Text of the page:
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Frank Merton

Is Buddhism a philosophy or a religion?

284 posts in this topic

You don't change the US Constitution with a plebiscite. It is a much more difficult process.

I don't trust the people anywhere when it comes to religion. That the US is religiously fragmented is what keeps the majority favoring separation of church and state. If one sect came to dominate, the tone would change. As it is you see majorities trying to impose religious belief all over the place (abortion, creationism, public ceremonies, euthanasia, etc.), often getting their way in spite of the separation.

Its not actually difficult at all in theory. Actually it is very simple.

The only thing preventing more changes has been natural conservatism of human beings and their distrust/fear of change combined withthe difficulty in getting common popular agreement which would compel elected representatives to act on the voter's wishes.

Then all that is required is a 2/3 majority of both houses, and ratification by 3/4 of the state legislatures .

Where there is an overwhelming democratic populist desire for change, it can be quickly and easily accomodated, and indeed must be done within a set period. In practice the process usually takes some years from start to finish. In some historical cases a period of 7 years was set for the process to be completed.

The present changing demographics of the USA make constitutional change more likely than in a period of demographic stability.

Ps I trust my fellow humans, absolutely, because they are the same as me, and I trust myself. Not to agree with me, always, but to create a workable society for us. Democracy can't work if we do not trust each other, and have faith in the common humanity of our fellow beings.. Pps euthanasia abortion and the right to public ceremonies are not religious issues. They are philosophial moral and ethical issues which transcend religion Australia doesnt have the separation of religion and state as found in america yet we dela with all those isues logically and effectively We have on demand abortion paid for by the state Euthansia is being debated and is in various stages of introduction around the nation And public speaking prayer cereony etc is protected for all in every place but with logicla restrictions and afeguards.

So a buddhist, or a jew, or a christian or a gaean, or an atheist, can go into a govt school and, if there is a reason for it, talk to students and offer prayers or meditation or reasoned argument. It is not compulsory for anyone to attend, but all have the freedom to do so. In some government schools, parents and students can opt in, in other schools they can opt out.

Govt schools have secular and spiritual/religious counsellors paid for by the state, working side by side, so an atheist can get what they need and a believer also. Govt hospitals have chapels, chaplains, AND atheistic secular counsellors. Public and school libraries must have copies of ALL religious books, as far as practicable.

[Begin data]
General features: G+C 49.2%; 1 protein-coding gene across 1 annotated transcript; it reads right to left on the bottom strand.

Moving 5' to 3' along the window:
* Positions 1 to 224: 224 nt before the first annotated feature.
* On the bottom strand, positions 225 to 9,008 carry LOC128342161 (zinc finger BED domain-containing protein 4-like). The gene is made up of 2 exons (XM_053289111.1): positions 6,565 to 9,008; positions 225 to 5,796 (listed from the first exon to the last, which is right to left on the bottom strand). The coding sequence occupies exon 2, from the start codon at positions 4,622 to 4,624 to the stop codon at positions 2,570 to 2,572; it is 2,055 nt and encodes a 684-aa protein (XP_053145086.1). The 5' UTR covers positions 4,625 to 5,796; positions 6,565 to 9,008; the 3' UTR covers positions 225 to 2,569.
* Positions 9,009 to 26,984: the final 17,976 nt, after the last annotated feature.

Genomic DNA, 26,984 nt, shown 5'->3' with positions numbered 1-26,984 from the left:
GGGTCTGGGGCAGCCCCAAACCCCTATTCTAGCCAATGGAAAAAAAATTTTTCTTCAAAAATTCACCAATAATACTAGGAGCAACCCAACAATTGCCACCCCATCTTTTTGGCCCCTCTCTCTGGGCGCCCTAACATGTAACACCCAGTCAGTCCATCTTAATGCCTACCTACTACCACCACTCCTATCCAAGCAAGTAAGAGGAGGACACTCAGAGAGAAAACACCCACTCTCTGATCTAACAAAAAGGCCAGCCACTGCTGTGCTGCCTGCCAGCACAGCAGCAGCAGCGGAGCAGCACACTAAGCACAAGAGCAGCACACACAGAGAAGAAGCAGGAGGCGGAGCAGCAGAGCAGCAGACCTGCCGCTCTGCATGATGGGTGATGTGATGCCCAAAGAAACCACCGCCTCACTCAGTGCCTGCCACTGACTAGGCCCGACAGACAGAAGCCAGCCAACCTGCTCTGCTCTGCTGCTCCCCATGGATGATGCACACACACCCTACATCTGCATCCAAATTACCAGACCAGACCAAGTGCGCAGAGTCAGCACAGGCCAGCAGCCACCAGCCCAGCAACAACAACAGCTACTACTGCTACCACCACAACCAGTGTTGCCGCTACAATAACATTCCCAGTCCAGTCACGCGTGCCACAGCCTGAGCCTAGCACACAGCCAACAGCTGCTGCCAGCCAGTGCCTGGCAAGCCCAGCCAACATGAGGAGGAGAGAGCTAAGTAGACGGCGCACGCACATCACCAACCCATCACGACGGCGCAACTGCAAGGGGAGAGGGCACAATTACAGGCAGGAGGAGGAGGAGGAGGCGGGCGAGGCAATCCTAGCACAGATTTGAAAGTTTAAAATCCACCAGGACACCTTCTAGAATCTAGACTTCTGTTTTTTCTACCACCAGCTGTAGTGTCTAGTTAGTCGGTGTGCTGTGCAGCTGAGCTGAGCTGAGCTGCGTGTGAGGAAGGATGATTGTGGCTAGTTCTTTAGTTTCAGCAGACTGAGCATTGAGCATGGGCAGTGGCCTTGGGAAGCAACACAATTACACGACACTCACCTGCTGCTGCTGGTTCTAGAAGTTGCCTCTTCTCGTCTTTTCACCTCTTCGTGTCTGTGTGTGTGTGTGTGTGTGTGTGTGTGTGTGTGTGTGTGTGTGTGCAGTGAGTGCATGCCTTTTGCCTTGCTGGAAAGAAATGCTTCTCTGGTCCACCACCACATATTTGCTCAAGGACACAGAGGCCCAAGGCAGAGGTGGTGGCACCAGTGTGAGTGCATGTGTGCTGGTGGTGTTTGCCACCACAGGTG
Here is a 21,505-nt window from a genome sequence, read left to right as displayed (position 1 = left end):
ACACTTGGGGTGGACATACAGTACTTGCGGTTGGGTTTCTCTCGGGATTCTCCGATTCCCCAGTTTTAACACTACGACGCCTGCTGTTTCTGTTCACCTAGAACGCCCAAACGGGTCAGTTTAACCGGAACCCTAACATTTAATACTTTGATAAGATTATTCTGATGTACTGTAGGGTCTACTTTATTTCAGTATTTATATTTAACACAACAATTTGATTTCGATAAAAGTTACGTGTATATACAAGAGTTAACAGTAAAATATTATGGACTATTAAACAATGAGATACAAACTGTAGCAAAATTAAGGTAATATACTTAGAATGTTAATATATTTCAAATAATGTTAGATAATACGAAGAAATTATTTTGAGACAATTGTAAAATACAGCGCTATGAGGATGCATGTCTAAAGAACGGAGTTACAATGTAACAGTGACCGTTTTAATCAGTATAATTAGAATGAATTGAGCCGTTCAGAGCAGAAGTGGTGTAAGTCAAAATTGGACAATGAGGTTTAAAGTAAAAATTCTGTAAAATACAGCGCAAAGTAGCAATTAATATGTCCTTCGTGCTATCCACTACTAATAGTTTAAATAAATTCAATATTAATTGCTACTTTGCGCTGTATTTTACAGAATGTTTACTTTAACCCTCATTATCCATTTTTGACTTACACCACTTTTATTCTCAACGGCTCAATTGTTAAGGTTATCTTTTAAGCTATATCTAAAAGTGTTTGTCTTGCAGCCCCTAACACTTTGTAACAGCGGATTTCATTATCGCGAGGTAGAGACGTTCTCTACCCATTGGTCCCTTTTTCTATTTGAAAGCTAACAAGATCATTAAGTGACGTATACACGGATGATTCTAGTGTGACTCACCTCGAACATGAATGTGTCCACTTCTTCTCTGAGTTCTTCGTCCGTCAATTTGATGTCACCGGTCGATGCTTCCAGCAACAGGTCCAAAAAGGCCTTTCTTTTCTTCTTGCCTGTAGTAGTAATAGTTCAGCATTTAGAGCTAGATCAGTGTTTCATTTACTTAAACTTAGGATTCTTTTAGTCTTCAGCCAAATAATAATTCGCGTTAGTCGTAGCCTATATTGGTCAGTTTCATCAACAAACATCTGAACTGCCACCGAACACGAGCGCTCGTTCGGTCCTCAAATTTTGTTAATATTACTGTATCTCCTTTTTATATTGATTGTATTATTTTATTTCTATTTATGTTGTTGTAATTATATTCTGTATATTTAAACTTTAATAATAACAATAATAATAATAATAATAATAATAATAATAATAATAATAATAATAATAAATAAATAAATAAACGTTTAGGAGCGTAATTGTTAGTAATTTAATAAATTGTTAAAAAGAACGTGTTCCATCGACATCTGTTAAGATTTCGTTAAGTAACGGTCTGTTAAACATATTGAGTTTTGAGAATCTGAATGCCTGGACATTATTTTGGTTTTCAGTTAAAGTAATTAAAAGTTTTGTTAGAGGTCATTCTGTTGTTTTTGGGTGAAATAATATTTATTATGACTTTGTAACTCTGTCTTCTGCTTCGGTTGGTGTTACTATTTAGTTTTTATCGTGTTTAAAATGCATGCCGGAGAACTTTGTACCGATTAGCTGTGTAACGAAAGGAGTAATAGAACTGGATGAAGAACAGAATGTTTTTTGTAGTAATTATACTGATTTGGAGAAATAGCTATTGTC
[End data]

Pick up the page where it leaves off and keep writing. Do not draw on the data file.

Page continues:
I was teaching at a school once, where an atheist wanted to remove bibles from the library. It was explained to him that as a multicutural society we offer access to all beliefs and theologies, and make them a part of our society, as well as atheism. That school had students from 50 different nationalities, with a huge diversity of religious and cultural beliefs in its 1000 population. It had books on dozens of religious beliefs in its library.

Edited by Mr Walker

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I think I would prefer a system like what is in Vietnam now, where a Party of carefully selected people runs things through its own internal democratic mechanism. Rather Platonic, actually, and without checks prone to settle into a dictatorship.

If Western democracies were honest with themselves they would realize that this is largely the form of government nowadays in most countries -- that elections tend to determine which party is in power but the parties decide who really rules, and the focus here is on a carefully selected elite. The parties carefully protect their position as either the party in power or the "loyal opposition," with here and there an additional party or two.

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I think I would prefer a system like what is in Vietnam now, where a Party of carefully selected people runs things through its own internal democratic mechanism. Rather Platonic, actually, and without checks prone to settle into a dictatorship.

I used to work with some Vietnamese boat people who fled the Communists, and I know why.

"After the 1975 war "the government embarked on a mass campaign of collectivization of farms and factories. This caused an economic collapse and resulted in triple-digit inflation. Reconstruction of the war-ravaged country was slow, and serious humanitarian and economic problems confronted the communist regime. At least one million South Vietnamese were sent to reeducation camps, with an estimated 165,000 prisoners dying. Between 100,000and 200,000South Vietnamese were executed." from Wiki